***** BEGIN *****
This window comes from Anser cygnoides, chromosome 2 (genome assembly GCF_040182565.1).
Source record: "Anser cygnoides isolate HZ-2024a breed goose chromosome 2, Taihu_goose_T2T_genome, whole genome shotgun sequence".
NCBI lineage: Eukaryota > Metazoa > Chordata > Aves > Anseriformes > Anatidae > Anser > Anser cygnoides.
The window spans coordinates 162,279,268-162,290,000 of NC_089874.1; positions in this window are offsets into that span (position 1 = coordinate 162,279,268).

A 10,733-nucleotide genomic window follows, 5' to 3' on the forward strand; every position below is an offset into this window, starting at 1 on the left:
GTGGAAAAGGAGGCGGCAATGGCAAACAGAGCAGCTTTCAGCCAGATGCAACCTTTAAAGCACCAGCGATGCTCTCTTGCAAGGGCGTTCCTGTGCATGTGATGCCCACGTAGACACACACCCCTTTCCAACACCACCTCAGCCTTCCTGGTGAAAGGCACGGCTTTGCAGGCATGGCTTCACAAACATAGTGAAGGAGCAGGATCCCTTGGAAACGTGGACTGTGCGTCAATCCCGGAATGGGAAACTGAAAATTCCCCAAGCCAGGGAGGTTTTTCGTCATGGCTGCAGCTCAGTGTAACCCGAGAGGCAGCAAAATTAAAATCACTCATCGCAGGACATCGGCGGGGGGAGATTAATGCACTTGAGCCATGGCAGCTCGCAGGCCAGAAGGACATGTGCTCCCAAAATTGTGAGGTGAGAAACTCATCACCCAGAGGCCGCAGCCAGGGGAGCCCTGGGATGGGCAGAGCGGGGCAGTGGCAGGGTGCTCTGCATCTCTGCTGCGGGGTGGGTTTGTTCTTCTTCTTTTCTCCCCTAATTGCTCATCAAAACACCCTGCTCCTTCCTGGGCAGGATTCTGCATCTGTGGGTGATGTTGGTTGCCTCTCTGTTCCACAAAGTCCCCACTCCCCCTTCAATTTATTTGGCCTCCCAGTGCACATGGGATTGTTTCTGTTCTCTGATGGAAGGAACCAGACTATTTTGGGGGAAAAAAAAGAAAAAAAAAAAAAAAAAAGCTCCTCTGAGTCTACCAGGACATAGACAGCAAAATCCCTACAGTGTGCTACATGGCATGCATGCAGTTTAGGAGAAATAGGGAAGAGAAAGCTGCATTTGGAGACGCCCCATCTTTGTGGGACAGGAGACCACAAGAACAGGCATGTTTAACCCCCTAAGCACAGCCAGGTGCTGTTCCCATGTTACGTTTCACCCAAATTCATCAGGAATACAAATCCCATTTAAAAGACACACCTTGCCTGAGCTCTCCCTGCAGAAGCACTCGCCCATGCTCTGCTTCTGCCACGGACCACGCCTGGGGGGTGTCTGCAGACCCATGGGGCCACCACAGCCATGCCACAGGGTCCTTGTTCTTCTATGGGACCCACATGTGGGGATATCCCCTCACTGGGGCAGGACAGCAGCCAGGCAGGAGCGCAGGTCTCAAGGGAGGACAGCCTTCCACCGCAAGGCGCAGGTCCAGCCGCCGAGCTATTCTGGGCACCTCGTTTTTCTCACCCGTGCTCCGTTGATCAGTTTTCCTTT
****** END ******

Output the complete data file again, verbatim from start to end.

This window comes from Anser cygnoides, chromosome 2 (genome assembly GCF_040182565.1).
Source record: "Anser cygnoides isolate HZ-2024a breed goose chromosome 2, Taihu_goose_T2T_genome, whole genome shotgun sequence".
NCBI lineage: Eukaryota > Metazoa > Chordata > Aves > Anseriformes > Anatidae > Anser > Anser cygnoides.
The window spans coordinates 162,279,268-162,290,000 of NC_089874.1; positions in this window are offsets into that span (position 1 = coordinate 162,279,268).

A 10,733-nucleotide genomic window follows, 5' to 3' on the forward strand; every position below is an offset into this window, starting at 1 on the left:
GTGGAAAAGGAGGCGGCAATGGCAAACAGAGCAGCTTTCAGCCAGATGCAACCTTTAAAGCACCAGCGATGCTCTCTTGCAAGGGCGTTCCTGTGCATGTGATGCCCACGTAGACACACACCCCTTTCCAACACCACCTCAGCCTTCCTGGTGAAAGGCACGGCTTTGCAGGCATGGCTTCACAAACATAGTGAAGGAGCAGGATCCCTTGGAAACGTGGACTGTGCGTCAATCCCGGAATGGGAAACTGAAAATTCCCCAAGCCAGGGAGGTTTTTCGTCATGGCTGCAGCTCAGTGTAACCCGAGAGGCAGCAAAATTAAAATCACTCATCGCAGGACATCGGCGGGGGGAGATTAATGCACTTGAGCCATGGCAGCTCGCAGGCCAGAAGGACATGTGCTCCCAAAATTGTGAGGTGAGAAACTCATCACCCAGAGGCCGCAGCCAGGGGAGCCCTGGGATGGGCAGAGCGGGGCAGTGGCAGGGTGCTCTGCATCTCTGCTGCGGGGTGGGTTTGTTCTTCTTCTTTTCTCCCCTAATTGCTCATCAAAACACCCTGCTCCTTCCTGGGCAGGATTCTGCATCTGTGGGTGATGTTGGTTGCCTCTCTGTTCCACAAAGTCCCCACTCCCCCTTCAATTTATTTGGCCTCCCAGTGCACATGGGATTGTTTCTGTTCTCTGATGGAAGGAACCAGACTATTTTGGGGGAAAAAAAAGAAAAAAAAAAAAAAAAAAGCTCCTCTGAGTCTACCAGGACATAGACAGCAAAATCCCTACAGTGTGCTACATGGCATGCATGCAGTTTAGGAGAAATAGGGAAGAGAAAGCTGCATTTGGAGACGCCCCATCTTTGTGGGACAGGAGACCACAAGAACAGGCATGTTTAACCCCCTAAGCACAGCCAGGTGCTGTTCCCATGTTACGTTTCACCCAAATTCATCAGGAATACAAATCCCATTTAAAAGACACACCTTGCCTGAGCTCTCCCTGCAGAAGCACTCGCCCATGCTCTGCTTCTGCCACGGACCACGCCTGGGGGGTGTCTGCAGACCCATGGGGCCACCACAGCCATGCCACAGGGTCCTTGTTCTTCTATGGGACCCACATGTGGGGATATCCCCTCACTGGGGCAGGACAGCAGCCAGGCAGGAGCGCAGGTCTCAAGGGAGGACAGCCTTCCACCGCAAGGCGCAGGTCCAGCCGCCGAGCTATTCTGGGCACCTCGTTTTTCTCACCCGTGCTCCGTTGATCAGTTTTCCTTT